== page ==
Why are Cleopas and his companion heading for Emmaus? Are they beckoned by the promise of home, or driven by the fear of violence and death in Jerusalem? They are clearly disciples of the Galilean rabbi whose teaching and practice led to his execution. It would not be unreasonable for them to imagine that some part of the violence that landed on him might land on them as well. And if it is fear that drives them, the astounding witness of the women that they repeat to the stranger on the road has not yet sunk in.
Because the resurrection is, among other things, a compelling invitation to repent of the authority of fear in our lives, authority that we have granted. The resurrection unmasks that of which we have been so afraid – the power of death – as, in the end, empty, an empty tomb, a broken bondage. The resurrection does not obliterate the cost of our living as soft bodies in a hard world. It does, however, disclose the limit of death’s power. It invites us to see and know that death lays no claim on us that love cannot overcome. The death of Jesus is indeed, then, a ransom for many. It ends our captivity to the power of death, and invites us to live as free persons.
But Cleopas and companion do not know that yet. They are “heading for the hills”, hearts broken by the apparent power of death to end hope (“we had hoped”) by destroying him whose life and witness was the occasion for their hope. Jesus is dead. Life is deadly. We’re safer knowing that and acting accordingly.
And then – then the stranger takes the bread, blesses, breaks and shares it. In some ways, this is the first eucharist. The meal on Thursday took place before the death had unleashed its full arsenal of violence on Jesus’ body. This takes place as a response to that violence, denies it the authority it seeks. What was alive in our midst as Jesus before his death is alive in our midst as Jesus after his death. Something more powerful than death is at play when in our midst bread is taken, blessed, broken, and shared. All the power of death unleashed across all of created time and space is smaller than the thing we do together this morning. Smaller, because in this eucharist we join our doing to God’s doing, our imperfect offertory to God’s perfect self-offering in Jesus, our bounded love to God’s unbounded love.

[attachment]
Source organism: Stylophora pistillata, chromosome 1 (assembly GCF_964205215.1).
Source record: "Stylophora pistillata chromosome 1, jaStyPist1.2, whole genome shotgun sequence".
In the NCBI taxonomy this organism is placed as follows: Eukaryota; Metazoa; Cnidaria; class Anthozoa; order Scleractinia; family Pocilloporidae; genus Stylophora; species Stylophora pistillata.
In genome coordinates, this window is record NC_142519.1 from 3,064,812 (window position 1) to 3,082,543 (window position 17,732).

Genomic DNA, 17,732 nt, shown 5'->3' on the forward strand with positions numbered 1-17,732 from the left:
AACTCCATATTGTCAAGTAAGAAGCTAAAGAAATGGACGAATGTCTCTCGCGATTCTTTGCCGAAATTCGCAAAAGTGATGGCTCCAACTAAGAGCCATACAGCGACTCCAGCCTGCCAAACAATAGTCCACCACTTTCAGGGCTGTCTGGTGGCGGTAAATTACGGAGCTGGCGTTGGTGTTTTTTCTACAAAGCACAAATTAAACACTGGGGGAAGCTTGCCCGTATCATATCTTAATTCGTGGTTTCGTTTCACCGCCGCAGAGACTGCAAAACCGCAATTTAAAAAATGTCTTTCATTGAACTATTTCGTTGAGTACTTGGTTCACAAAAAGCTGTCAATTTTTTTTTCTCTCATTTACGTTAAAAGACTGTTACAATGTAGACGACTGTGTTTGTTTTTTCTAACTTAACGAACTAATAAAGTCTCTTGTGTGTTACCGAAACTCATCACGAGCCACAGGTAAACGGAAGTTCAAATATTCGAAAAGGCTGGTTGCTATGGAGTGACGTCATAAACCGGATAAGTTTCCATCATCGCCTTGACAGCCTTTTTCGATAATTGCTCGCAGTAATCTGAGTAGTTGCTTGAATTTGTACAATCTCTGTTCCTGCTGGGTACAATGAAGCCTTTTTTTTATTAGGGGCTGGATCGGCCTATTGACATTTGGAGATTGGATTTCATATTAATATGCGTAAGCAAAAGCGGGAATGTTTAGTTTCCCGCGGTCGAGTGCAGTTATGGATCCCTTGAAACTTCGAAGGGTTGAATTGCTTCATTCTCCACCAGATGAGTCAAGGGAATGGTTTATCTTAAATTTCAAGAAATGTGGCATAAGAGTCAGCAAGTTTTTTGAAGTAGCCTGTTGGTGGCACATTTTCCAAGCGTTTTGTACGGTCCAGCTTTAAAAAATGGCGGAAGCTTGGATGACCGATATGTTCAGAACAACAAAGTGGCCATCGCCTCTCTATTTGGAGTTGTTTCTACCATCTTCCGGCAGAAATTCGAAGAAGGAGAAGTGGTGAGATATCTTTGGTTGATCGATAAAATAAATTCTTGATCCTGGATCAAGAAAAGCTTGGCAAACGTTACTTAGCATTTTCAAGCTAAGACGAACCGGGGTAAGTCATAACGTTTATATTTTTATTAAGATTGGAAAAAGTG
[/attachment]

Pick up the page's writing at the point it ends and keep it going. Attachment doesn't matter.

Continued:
And all the power of death unleashed across all created time and space is smaller than any action by which any creature participates in any way in God’s work of love. We do not measure here by any scale other than the mysterious scale of the Spirit, in which love is love, never more, and never less.
So Cleopas and his companion repent of fear, turning from a trajectory into which death and fear have driven them, to a trajectory into which the Spirit invites them, the trajectory that leads them back into the community in Jerusalem, a community with a story to tell, a community that will proclaim and enact that story, albeit imperfectly, from that day until this. A community in which we are members by baptism, and into whose witness are woven our kindness, love, and courage, never more, and never less.
So, to quote Bruce Cockburn’s closing line in his haunting “Mystery”,
“Come all you stumblers who believe love rules. Stand up and let it shine.”